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Tough Times for Classic Value Investors

February 19th, 2013

by Laurence B. Siegel

Documenting the value underperformance since March 2009

Let’s home in visually on the crash and post-crash periods when value has underperformed growth. Figure 3 shows the benchmarks and managers from Figure 2 but with a starting date of February 28, 2009, when the market hit its lowest point (on a month-end basis) of the 21st century.

Figure 3

Cumulative Total Returns of Value Managers and Benchmark in Excess of S&P 500

March 2009-November 2012

In Figure 3, as well as in Figure 2, the S&P 500 return has been subtracted from all returns shown, so we are looking at relative, not absolute, performance. Starting in late 2010 or early 2011, just about all of the selected value managers had weak performance, relative to the Russell 1000 Value benchmark and to the S&P 500. Of the managers shown, Berkshire Hathaway had the worst performance, and the formerly high-flying Longleaf Partners had the best, but none of them were particularly impressive. Summary statistics of the returns in Figures 3 are shown in Table 1 below.

Table 1

Performance of Selected Value Managers from March 2009 (market bottom) to November 2012

Ticker

SGENX

TWEBX

FAIRX

LLPFX

WGRNX

LUK

BRK.A

WVALX

SP500

Full fund names:

First

Eagle

Global A

Tweedy

Browne

Value

Fairholme

Longleaf

Partners

Winter-

green

Investors

Leucadia

National

Corp

Berkshire

Hathaway

A

Weitz

Value

S&P 500

Index

Compound annual return

17.0%

18.0%

19.0%

23.8%

20.8%

12.3%

14.8%

22.5%

21.6%

Annual return in excess of S&P 500

-3.8%

-3.0%

-2.1%

1.8%

-0.7%

-7.7%

-5.6%

0.8%

Reasons for the difficulty

Let’s now examine the reasons why so many value managers fared poorly over the last several years.

Interviews with executives at two of the funds profiled in this study provided insights into that question. A recent (January 22) Advisor Perspectives issue featured an interview with Wally Weitz, the founder and manager of the highly respected Weitz Value Fund. It is ranked in the top 1% of its peer group by Morningstar and managed according to traditional value-oriented principles. Second, Southeastern Asset Management runs the legendary Longleaf Partners Fund, which nearly quadrupled its investors’ money between January 1997 and May 2007. Lee Harper, its head of client portfolio management, spoke on behalf of the firm.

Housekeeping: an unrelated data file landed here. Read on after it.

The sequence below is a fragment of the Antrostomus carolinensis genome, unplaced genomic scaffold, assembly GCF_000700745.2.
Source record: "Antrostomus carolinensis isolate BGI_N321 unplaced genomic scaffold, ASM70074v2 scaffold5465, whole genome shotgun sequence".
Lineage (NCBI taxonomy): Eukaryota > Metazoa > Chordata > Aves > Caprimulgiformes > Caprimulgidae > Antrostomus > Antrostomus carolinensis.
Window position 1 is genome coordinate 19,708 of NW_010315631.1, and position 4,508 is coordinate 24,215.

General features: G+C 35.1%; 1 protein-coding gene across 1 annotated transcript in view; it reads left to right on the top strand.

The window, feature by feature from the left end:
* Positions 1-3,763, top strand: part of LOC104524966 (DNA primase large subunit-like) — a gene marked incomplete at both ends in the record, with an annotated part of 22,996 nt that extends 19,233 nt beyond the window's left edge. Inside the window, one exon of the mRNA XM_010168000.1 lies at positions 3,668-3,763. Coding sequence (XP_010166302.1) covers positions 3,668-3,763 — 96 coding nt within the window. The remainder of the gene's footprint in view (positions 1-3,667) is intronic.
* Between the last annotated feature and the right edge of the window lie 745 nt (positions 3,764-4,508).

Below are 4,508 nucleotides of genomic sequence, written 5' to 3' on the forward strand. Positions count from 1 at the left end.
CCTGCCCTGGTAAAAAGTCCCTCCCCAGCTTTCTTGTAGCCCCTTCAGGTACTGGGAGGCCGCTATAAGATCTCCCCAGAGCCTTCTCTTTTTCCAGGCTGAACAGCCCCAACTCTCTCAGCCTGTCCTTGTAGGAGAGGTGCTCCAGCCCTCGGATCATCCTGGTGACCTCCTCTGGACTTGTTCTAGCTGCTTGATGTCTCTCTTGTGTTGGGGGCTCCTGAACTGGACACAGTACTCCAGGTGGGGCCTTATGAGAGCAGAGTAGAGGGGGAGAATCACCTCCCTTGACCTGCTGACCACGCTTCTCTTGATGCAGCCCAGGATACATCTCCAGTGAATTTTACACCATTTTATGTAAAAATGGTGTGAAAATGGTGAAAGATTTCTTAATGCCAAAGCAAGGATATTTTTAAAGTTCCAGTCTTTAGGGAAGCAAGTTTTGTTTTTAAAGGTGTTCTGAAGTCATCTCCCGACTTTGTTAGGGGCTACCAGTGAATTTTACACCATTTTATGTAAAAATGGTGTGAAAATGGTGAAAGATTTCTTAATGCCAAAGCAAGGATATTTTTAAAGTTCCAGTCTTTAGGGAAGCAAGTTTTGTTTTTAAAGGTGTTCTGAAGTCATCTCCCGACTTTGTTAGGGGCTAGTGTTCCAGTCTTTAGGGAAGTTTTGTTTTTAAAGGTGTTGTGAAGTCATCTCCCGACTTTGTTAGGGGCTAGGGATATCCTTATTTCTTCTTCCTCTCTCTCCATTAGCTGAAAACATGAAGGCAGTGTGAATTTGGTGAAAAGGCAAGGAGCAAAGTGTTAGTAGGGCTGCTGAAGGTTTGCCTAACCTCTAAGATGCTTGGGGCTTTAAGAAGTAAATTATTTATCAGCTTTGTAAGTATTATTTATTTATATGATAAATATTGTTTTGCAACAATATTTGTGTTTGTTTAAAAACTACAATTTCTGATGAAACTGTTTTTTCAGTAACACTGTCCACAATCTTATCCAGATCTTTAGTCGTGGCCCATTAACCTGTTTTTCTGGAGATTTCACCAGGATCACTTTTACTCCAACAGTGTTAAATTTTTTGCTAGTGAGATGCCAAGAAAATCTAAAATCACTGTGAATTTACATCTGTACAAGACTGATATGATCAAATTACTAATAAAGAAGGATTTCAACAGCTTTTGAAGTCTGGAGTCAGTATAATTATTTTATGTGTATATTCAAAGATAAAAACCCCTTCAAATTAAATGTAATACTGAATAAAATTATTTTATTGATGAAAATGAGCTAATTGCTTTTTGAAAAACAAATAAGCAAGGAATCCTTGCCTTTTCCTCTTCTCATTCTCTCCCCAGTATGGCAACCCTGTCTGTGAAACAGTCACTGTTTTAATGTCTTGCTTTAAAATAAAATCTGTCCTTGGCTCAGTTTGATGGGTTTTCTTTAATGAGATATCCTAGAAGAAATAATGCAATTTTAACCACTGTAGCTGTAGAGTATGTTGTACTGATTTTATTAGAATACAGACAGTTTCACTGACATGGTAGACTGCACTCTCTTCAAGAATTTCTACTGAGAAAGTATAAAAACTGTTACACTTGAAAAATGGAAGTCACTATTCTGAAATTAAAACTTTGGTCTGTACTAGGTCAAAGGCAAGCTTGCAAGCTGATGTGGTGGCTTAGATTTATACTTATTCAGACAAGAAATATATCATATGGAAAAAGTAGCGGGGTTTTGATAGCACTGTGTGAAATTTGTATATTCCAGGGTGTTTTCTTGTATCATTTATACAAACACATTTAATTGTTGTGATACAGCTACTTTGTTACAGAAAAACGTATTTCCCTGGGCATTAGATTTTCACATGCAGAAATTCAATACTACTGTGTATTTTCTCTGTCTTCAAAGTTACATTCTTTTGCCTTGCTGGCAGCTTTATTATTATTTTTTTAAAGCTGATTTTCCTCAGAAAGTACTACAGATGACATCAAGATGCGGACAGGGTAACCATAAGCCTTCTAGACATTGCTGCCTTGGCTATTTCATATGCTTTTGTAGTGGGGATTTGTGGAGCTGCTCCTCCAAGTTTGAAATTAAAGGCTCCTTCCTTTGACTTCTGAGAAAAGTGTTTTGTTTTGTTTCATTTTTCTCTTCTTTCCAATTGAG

With those interviews as background, here are four explanations for the value underperformance:

Mean reversion has been impeded

The Federal Reserve has kept both short- and long-term interest rates at historic lows for an extremely long period. This has a dual effect: the fixed-income markets have been artificially manipulated and investors have been given an incentive to move to riskier asset classes such as equities.

Consequently, one might argue that capital markets have not functioned in the traditional manner. Marginal companies, for example, have been able to avoid bankruptcy by securing inexpensive debt that would otherwise be unavailable. Corporate profit margins have been at historically high levels for much of the last couple of years. This impedes the reversion-to-the-mean process on which value investors rely.

On a broader scale, value investors are notorious for being agnostic about the effect of macroeconomic factors on their stock-specific analyses, as James Montier of GMO noted in a recent commentary. Indifference to the effects of non-traditional monetary policy may have blindsided value investors over the last several years.

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